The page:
The Department must refrain from setting targets that it fails to meet. The EPWP is not paying enough to meet the expenses of participants in this programme, who live in abject poverty. We propose that the stipend be increased to consider the inflation rate and the increases in the prices of basic foodstuffs. We believe that people who participate in the EPWP must be empowered to start their own businesses. By doing so, this will assist in creating more job opportunities.

Otherwise, what happens to them after the project is completed? What skills do the EPWP leave participants with? Are they suitably skilled to get employment in other sectors?

Again, people should also be employed directly and permanently by municipalities with benefits, as this will go a long way in addressing the unemployment challenge facing our country.

The IFP further proposes that people who are homeless in urban areas should gain access to job opportunities through the EPWP. This will help reduce the number of beggars. The EPWP is one way of assisting the homeless. It is crucial that those without employment not only gain employment but are also trained in skills that will enable them to remain employed after projects come to an end.

The IFP supports the promotion of economic growth and development through contractor development programmes, as well as infrastructure programmes. We are pleased to note that subcontracting opportunities were created to the value of R30 million. The IFP believes that we must contribute towards transformation in the construction industry and the development of SMME contractors, which have been recognised by the government as crucial for industry development, economic growth, job creation and poverty alleviation.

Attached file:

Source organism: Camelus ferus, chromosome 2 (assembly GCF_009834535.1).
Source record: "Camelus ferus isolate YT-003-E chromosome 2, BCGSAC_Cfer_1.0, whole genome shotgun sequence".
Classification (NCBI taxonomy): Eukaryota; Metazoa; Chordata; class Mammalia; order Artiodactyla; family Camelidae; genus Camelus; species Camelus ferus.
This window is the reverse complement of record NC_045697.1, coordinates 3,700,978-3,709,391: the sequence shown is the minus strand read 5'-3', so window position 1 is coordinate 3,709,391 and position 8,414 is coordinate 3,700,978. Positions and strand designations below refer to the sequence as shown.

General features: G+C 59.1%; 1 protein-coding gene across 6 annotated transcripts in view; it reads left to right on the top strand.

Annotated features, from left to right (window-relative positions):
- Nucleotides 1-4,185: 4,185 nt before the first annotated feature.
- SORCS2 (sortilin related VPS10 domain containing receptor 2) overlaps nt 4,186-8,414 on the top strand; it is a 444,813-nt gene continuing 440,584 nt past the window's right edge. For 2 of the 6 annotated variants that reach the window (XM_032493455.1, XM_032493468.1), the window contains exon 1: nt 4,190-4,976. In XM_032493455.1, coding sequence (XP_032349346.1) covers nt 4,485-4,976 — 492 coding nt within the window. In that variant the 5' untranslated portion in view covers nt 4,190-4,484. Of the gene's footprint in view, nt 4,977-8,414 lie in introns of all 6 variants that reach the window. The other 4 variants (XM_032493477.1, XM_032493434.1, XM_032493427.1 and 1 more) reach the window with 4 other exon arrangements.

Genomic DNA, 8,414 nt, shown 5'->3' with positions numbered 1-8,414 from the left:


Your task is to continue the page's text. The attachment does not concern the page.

The IFP demands a no-nonsense approach to deal decisively with the so called ‘business forum’ groupings who use criminal tactics, force, and violence to access business opportunities. They are a huge threat to the economic sustainability and future of KZN as has been the case with construction mafia who have blocked the construction project at Menzi High School in uMlazi. We recall that these forums emerged in 2016 in eThekwini, the same year that Hon. Zandile Gumede was elected as eThekwini Mayor. Legitimate businesses were stifled, threatened, and forced to divide up their work with selected subcontractors.

The IFP urges the Department of Public Works to ensure that service providers are paid on time, which is within 30 days. In terms of section 38(1)(f) of the Public Finance Management Act (PFMA), the accounting officer for a department must settle all contractual obligations and pay all money owing, including intergovernmental claims, within the prescribed or agreed period.

Delayed payments have a profound impact on a small business. Salaries are not paid on time, raw materials cannot be acquired, and existing projects suffer. Small businesses live or die by their cash flow. If the invoices are not paid, the businesses will not survive. The IFP is of the opinion that the topic of payment of suppliers within 30 days must be a standing agenda item at all executive meetings. Disciplinary action should be taken against officials who fail to comply with the requirements to pay invoices within the period.

I thank you.